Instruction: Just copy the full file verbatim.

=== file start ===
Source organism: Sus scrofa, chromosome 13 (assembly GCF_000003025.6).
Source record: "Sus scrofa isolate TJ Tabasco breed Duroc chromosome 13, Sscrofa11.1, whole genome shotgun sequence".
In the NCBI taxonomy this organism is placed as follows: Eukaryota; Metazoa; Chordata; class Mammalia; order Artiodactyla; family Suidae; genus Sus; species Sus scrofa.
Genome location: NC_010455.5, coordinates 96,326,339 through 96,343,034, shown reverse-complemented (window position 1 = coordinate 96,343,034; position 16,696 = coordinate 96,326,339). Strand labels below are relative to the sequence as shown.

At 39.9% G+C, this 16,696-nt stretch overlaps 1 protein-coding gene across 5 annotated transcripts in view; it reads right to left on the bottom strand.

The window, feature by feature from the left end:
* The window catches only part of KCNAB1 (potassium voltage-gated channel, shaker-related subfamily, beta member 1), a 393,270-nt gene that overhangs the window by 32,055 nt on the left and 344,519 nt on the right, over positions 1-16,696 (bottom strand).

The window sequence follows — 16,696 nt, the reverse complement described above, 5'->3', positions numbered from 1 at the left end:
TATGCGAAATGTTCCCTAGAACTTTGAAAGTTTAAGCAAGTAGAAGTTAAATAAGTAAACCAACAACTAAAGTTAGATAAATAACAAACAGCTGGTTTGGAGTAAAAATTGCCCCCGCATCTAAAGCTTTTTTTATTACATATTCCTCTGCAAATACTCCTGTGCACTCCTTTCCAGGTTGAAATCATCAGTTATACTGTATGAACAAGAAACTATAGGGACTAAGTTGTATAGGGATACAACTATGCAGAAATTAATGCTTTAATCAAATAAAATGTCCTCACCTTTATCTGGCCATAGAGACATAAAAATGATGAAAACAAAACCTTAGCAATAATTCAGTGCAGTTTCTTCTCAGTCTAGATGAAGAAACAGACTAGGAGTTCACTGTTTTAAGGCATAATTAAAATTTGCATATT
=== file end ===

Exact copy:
Source organism: Sus scrofa, chromosome 13 (assembly GCF_000003025.6).
Source record: "Sus scrofa isolate TJ Tabasco breed Duroc chromosome 13, Sscrofa11.1, whole genome shotgun sequence".
In the NCBI taxonomy this organism is placed as follows: Eukaryota; Metazoa; Chordata; class Mammalia; order Artiodactyla; family Suidae; genus Sus; species Sus scrofa.
Genome location: NC_010455.5, coordinates 96,326,339 through 96,343,034, shown reverse-complemented (window position 1 = coordinate 96,343,034; position 16,696 = coordinate 96,326,339). Strand labels below are relative to the sequence as shown.

At 39.9% G+C, this 16,696-nt stretch overlaps 1 protein-coding gene across 5 annotated transcripts in view; it reads right to left on the bottom strand.

The window, feature by feature from the left end:
* The window catches only part of KCNAB1 (potassium voltage-gated channel, shaker-related subfamily, beta member 1), a 393,270-nt gene that overhangs the window by 32,055 nt on the left and 344,519 nt on the right, over positions 1-16,696 (bottom strand).

The window sequence follows — 16,696 nt, the reverse complement described above, 5'->3', positions numbered from 1 at the left end:
TATGCGAAATGTTCCCTAGAACTTTGAAAGTTTAAGCAAGTAGAAGTTAAATAAGTAAACCAACAACTAAAGTTAGATAAATAACAAACAGCTGGTTTGGAGTAAAAATTGCCCCCGCATCTAAAGCTTTTTTTATTACATATTCCTCTGCAAATACTCCTGTGCACTCCTTTCCAGGTTGAAATCATCAGTTATACTGTATGAACAAGAAACTATAGGGACTAAGTTGTATAGGGATACAACTATGCAGAAATTAATGCTTTAATCAAATAAAATGTCCTCACCTTTATCTGGCCATAGAGACATAAAAATGATGAAAACAAAACCTTAGCAATAATTCAGTGCAGTTTCTTCTCAGTCTAGATGAAGAAACAGACTAGGAGTTCACTGTTTTAAGGCATAATTAAAATTTGCATATT